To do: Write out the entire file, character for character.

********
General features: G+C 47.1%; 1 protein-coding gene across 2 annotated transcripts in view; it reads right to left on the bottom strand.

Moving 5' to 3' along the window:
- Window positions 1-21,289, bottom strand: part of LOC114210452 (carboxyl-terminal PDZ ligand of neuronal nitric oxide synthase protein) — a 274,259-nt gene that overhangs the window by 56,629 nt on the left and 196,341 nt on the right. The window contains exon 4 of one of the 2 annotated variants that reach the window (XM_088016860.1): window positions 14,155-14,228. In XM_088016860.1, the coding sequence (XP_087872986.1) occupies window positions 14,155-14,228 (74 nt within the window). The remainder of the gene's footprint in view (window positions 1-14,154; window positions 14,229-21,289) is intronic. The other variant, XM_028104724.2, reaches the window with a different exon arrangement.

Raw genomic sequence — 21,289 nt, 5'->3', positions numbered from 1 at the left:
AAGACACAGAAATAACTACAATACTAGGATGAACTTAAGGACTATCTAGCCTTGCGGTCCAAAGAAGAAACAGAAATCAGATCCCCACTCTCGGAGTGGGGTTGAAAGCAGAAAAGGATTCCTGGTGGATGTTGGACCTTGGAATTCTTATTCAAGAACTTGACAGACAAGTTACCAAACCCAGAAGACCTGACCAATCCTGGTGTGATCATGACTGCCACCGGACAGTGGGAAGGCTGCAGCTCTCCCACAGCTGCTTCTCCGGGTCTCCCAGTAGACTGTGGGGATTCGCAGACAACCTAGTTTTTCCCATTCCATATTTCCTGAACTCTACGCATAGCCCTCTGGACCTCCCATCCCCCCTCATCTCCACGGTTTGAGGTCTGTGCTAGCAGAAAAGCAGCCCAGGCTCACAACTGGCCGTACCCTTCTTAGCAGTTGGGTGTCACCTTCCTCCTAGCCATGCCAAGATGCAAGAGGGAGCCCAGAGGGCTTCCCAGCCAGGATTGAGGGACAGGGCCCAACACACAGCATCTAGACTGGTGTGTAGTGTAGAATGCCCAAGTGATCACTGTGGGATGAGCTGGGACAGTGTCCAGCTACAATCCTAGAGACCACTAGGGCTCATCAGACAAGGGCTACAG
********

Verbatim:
General features: G+C 47.1%; 1 protein-coding gene across 2 annotated transcripts in view; it reads right to left on the bottom strand.

Moving 5' to 3' along the window:
- Window positions 1-21,289, bottom strand: part of LOC114210452 (carboxyl-terminal PDZ ligand of neuronal nitric oxide synthase protein) — a 274,259-nt gene that overhangs the window by 56,629 nt on the left and 196,341 nt on the right. The window contains exon 4 of one of the 2 annotated variants that reach the window (XM_088016860.1): window positions 14,155-14,228. In XM_088016860.1, the coding sequence (XP_087872986.1) occupies window positions 14,155-14,228 (74 nt within the window). The remainder of the gene's footprint in view (window positions 1-14,154; window positions 14,229-21,289) is intronic. The other variant, XM_028104724.2, reaches the window with a different exon arrangement.

Raw genomic sequence — 21,289 nt, 5'->3', positions numbered from 1 at the left:
AAGACACAGAAATAACTACAATACTAGGATGAACTTAAGGACTATCTAGCCTTGCGGTCCAAAGAAGAAACAGAAATCAGATCCCCACTCTCGGAGTGGGGTTGAAAGCAGAAAAGGATTCCTGGTGGATGTTGGACCTTGGAATTCTTATTCAAGAACTTGACAGACAAGTTACCAAACCCAGAAGACCTGACCAATCCTGGTGTGATCATGACTGCCACCGGACAGTGGGAAGGCTGCAGCTCTCCCACAGCTGCTTCTCCGGGTCTCCCAGTAGACTGTGGGGATTCGCAGACAACCTAGTTTTTCCCATTCCATATTTCCTGAACTCTACGCATAGCCCTCTGGACCTCCCATCCCCCCTCATCTCCACGGTTTGAGGTCTGTGCTAGCAGAAAAGCAGCCCAGGCTCACAACTGGCCGTACCCTTCTTAGCAGTTGGGTGTCACCTTCCTCCTAGCCATGCCAAGATGCAAGAGGGAGCCCAGAGGGCTTCCCAGCCAGGATTGAGGGACAGGGCCCAACACACAGCATCTAGACTGGTGTGTAGTGTAGAATGCCCAAGTGATCACTGTGGGATGAGCTGGGACAGTGTCCAGCTACAATCCTAGAGACCACTAGGGCTCATCAGACAAGGGCTACAG